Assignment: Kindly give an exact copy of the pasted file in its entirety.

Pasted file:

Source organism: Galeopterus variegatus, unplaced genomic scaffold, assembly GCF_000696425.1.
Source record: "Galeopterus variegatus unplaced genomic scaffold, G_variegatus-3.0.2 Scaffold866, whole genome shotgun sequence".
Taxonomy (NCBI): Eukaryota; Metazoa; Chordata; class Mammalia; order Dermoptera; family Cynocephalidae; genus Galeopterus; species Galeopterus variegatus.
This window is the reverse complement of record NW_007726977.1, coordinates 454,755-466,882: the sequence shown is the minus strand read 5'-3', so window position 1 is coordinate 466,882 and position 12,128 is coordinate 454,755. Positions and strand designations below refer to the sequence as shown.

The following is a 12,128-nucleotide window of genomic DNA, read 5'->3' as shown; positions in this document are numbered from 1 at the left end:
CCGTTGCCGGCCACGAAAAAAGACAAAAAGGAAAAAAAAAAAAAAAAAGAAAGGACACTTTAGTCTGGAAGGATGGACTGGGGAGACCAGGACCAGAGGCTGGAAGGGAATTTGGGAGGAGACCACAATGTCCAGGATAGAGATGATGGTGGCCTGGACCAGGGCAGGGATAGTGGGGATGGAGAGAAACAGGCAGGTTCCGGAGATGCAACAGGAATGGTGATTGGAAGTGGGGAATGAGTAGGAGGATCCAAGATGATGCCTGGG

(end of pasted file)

Source organism: Galeopterus variegatus, unplaced genomic scaffold, assembly GCF_000696425.1.
Source record: "Galeopterus variegatus unplaced genomic scaffold, G_variegatus-3.0.2 Scaffold866, whole genome shotgun sequence".
Taxonomy (NCBI): Eukaryota; Metazoa; Chordata; class Mammalia; order Dermoptera; family Cynocephalidae; genus Galeopterus; species Galeopterus variegatus.
This window is the reverse complement of record NW_007726977.1, coordinates 454,755-466,882: the sequence shown is the minus strand read 5'-3', so window position 1 is coordinate 466,882 and position 12,128 is coordinate 454,755. Positions and strand designations below refer to the sequence as shown.

The following is a 12,128-nucleotide window of genomic DNA, read 5'->3' as shown; positions in this document are numbered from 1 at the left end:
CCGTTGCCGGCCACGAAAAAAGACAAAAAGGAAAAAAAAAAAAAAAAAGAAAGGACACTTTAGTCTGGAAGGATGGACTGGGGAGACCAGGACCAGAGGCTGGAAGGGAATTTGGGAGGAGACCACAATGTCCAGGATAGAGATGATGGTGGCCTGGACCAGGGCAGGGATAGTGGGGATGGAGAGAAACAGGCAGGTTCCGGAGATGCAACAGGAATGGTGATTGGAAGTGGGGAATGAGTAGGAGGATCCAAGATGATGCCTGGG